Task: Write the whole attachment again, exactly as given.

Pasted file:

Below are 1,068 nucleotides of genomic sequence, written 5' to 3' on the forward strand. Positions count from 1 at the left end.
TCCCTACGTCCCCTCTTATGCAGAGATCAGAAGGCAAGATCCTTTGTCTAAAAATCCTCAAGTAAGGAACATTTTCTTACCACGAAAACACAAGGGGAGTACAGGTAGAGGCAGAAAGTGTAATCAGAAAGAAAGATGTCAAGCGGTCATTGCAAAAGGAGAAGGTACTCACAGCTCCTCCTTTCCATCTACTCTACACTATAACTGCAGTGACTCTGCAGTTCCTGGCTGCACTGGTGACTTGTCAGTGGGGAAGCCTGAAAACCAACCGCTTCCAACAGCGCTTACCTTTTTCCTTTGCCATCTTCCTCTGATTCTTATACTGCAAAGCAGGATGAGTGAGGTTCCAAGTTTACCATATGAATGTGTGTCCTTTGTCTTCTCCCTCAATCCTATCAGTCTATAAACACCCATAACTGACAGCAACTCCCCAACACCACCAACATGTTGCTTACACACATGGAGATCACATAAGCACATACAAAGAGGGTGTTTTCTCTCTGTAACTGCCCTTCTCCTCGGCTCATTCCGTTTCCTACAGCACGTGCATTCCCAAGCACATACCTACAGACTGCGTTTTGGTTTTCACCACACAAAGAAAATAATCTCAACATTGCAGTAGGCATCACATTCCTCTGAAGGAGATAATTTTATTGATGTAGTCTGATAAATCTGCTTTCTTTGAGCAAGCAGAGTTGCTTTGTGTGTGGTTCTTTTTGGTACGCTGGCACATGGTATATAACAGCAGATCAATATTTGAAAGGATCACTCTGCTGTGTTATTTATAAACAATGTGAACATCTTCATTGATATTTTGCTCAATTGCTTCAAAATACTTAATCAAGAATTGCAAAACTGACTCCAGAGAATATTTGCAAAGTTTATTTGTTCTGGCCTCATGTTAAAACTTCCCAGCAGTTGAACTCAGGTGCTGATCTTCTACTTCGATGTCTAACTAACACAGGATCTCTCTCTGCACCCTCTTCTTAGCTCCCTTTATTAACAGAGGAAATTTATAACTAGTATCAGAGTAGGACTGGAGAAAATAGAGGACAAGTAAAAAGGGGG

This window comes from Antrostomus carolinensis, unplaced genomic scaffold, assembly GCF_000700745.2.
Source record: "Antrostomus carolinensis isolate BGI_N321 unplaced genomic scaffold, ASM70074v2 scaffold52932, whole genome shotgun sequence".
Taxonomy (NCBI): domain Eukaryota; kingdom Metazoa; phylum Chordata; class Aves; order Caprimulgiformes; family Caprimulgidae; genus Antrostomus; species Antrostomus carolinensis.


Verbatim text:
Below are 1,068 nucleotides of genomic sequence, written 5' to 3' on the forward strand. Positions count from 1 at the left end.
TCCCTACGTCCCCTCTTATGCAGAGATCAGAAGGCAAGATCCTTTGTCTAAAAATCCTCAAGTAAGGAACATTTTCTTACCACGAAAACACAAGGGGAGTACAGGTAGAGGCAGAAAGTGTAATCAGAAAGAAAGATGTCAAGCGGTCATTGCAAAAGGAGAAGGTACTCACAGCTCCTCCTTTCCATCTACTCTACACTATAACTGCAGTGACTCTGCAGTTCCTGGCTGCACTGGTGACTTGTCAGTGGGGAAGCCTGAAAACCAACCGCTTCCAACAGCGCTTACCTTTTTCCTTTGCCATCTTCCTCTGATTCTTATACTGCAAAGCAGGATGAGTGAGGTTCCAAGTTTACCATATGAATGTGTGTCCTTTGTCTTCTCCCTCAATCCTATCAGTCTATAAACACCCATAACTGACAGCAACTCCCCAACACCACCAACATGTTGCTTACACACATGGAGATCACATAAGCACATACAAAGAGGGTGTTTTCTCTCTGTAACTGCCCTTCTCCTCGGCTCATTCCGTTTCCTACAGCACGTGCATTCCCAAGCACATACCTACAGACTGCGTTTTGGTTTTCACCACACAAAGAAAATAATCTCAACATTGCAGTAGGCATCACATTCCTCTGAAGGAGATAATTTTATTGATGTAGTCTGATAAATCTGCTTTCTTTGAGCAAGCAGAGTTGCTTTGTGTGTGGTTCTTTTTGGTACGCTGGCACATGGTATATAACAGCAGATCAATATTTGAAAGGATCACTCTGCTGTGTTATTTATAAACAATGTGAACATCTTCATTGATATTTTGCTCAATTGCTTCAAAATACTTAATCAAGAATTGCAAAACTGACTCCAGAGAATATTTGCAAAGTTTATTTGTTCTGGCCTCATGTTAAAACTTCCCAGCAGTTGAACTCAGGTGCTGATCTTCTACTTCGATGTCTAACTAACACAGGATCTCTCTCTGCACCCTCTTCTTAGCTCCCTTTATTAACAGAGGAAATTTATAACTAGTATCAGAGTAGGACTGGAGAAAATAGAGGACAAGTAAAAAGGGGG

This window comes from Antrostomus carolinensis, unplaced genomic scaffold, assembly GCF_000700745.2.
Source record: "Antrostomus carolinensis isolate BGI_N321 unplaced genomic scaffold, ASM70074v2 scaffold52932, whole genome shotgun sequence".
Taxonomy (NCBI): domain Eukaryota; kingdom Metazoa; phylum Chordata; class Aves; order Caprimulgiformes; family Caprimulgidae; genus Antrostomus; species Antrostomus carolinensis.